Half of all insect species are on track to lose more than half their geographical range by the year 2100 thanks to global warming, a new study prophesies.
A team of five climate researchers from the University of East Anglia in Norfolk, UK, and James Cook University in Australia set out to explore how a rise of 3.2ºC in mean global temperature could affect 31,000 insect species, 8,000 bird species, 1,700 mammal species, 1,800 reptile species, 1,000 amphibian species, and 71,000 species of plants.
The team published its predictions Friday in the journal Science in a highly political article seemingly aimed at persuading readers of the benefits of the Paris Climate Accord.
Insects are not the only class of creature to be decimated in the authors’ apocalyptic climate scenario. They suggest that some 44 percent of plants would lose half their overall geographic range, with 26 percent of mammals, birds, reptiles, amphibians, and fish facing the same fate. These catastrophic losses of habitat are predicated upon a rise of 3.2ºC above pre-industrial levels.
The study spawned a series of fawning articles touting its important findings, with titles such as “The World Is Becoming Uninhabitable for Animals” and “Keeping warming to 1.5°C instead of 2°C would save most animals from climate change.”
In a rare moment of modesty, however, the authors of the study acknowledge that, in fact, scientists “have little information” about the fate of insects in a changing climate since “data are scant for insects compared with other groups of organisms.”
This confessed ignorance proved to be no deterrent to the researchers. The class of creature that scientists claim to know the least about turned out to be the ones predicted to suffer the greatest losses if global temperatures rise.
Enter the Paris Climate Accord.
If the Paris goal of keeping global temperatures from rising above 2 degrees Celsius over pre-industrial levels is met, the authors suggest, then only 16 percent of plants, and 8 percent of insects, mammals, birds, reptiles, amphibians, and fish would lose more than 50 percent of their range by 2100.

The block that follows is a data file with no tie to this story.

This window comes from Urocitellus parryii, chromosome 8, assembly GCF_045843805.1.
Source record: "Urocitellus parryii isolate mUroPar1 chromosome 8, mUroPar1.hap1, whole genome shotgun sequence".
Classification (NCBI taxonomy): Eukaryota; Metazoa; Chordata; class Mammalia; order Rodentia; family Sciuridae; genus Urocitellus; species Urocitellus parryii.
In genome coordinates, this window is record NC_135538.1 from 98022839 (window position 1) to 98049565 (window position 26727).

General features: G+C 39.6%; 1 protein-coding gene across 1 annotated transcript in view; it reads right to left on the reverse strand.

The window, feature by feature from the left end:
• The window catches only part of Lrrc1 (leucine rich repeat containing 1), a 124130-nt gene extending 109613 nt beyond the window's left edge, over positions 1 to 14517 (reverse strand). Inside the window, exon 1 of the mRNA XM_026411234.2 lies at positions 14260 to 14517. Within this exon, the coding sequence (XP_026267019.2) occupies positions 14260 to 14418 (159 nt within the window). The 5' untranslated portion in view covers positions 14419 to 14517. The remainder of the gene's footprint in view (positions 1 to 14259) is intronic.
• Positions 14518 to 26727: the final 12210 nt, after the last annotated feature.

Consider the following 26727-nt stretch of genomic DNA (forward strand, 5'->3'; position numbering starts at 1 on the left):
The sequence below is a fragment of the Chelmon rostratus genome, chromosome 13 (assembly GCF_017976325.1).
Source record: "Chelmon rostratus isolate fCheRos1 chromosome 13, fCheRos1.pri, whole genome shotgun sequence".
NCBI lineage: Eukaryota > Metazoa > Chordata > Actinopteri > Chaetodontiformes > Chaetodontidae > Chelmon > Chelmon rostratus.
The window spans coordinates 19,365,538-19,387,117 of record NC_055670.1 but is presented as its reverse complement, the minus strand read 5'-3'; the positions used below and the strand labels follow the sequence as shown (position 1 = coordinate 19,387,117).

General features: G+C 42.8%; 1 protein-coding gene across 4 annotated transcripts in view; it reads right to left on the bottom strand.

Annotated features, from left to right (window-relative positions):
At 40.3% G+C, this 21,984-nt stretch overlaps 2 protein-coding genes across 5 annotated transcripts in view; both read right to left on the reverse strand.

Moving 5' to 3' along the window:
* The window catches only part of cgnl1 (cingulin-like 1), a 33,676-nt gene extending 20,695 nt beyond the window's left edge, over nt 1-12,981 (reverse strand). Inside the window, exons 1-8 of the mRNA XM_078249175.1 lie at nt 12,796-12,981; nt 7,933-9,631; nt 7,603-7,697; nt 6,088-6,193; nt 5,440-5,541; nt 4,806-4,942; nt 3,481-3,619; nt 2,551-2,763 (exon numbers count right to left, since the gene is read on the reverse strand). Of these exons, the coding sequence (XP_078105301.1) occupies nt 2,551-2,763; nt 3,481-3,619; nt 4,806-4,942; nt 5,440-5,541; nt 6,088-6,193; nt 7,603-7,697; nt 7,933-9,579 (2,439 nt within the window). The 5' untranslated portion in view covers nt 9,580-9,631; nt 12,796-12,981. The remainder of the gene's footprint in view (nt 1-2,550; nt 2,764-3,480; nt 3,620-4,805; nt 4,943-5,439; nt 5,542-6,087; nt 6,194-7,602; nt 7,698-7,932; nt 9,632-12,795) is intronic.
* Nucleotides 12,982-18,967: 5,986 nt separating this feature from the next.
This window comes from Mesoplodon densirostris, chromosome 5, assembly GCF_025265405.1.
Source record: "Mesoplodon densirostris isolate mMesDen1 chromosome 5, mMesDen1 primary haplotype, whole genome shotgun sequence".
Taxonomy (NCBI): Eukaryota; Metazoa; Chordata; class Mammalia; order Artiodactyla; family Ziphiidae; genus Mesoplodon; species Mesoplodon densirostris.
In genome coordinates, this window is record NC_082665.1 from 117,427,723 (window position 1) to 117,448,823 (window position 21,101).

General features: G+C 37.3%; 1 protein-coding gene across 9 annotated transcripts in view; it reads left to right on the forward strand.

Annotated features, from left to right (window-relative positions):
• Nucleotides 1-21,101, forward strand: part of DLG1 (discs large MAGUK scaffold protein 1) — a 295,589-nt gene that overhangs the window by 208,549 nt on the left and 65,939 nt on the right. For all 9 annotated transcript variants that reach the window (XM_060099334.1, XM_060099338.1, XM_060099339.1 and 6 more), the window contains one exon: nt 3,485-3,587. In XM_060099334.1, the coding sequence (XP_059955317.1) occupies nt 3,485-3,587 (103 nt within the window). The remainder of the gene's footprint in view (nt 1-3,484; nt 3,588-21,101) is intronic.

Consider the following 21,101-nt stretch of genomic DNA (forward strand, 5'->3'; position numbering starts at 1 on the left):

As any student of statistics is aware, predictions with such a high degree of precision are difficult in experiments involving few variables and a significant level of control. In scenarios such as the present one—with hundreds of thousands of variables and zero control—such predictions are all but worthless.
To be able to say with any degree of certitude that 8 percent of reptiles would lose more than half their habitat because of a 2ºC rise in global temperature over an 80-year period would require an enormous volume of verifiable data that these scientists simply do not possess. In the end, their estimates are based on extrapolations from climate models with little if any real scientific value.
But reading the report between the lines, one realizes that the authors’ goal is not to produce a reliable estimate of how many acres of land will be available to host mosquitos in the year 2100.
It is rather to convince people to willingly subject themselves to onerous political programs designed to phase out affordable fossil fuels in favor of “renewables,” which are in turn dependent upon taxpayer-funded government subsidies.
As a recent study showed, however, people most favorable to such government programs are actually the least likely to behave themselves in an environmentally friendly way.
The jury is still out on the future of insects. In the meantime, radically altering human behavior based on the wild predictions of climate forecasters seems, to say the least, a bit premature.
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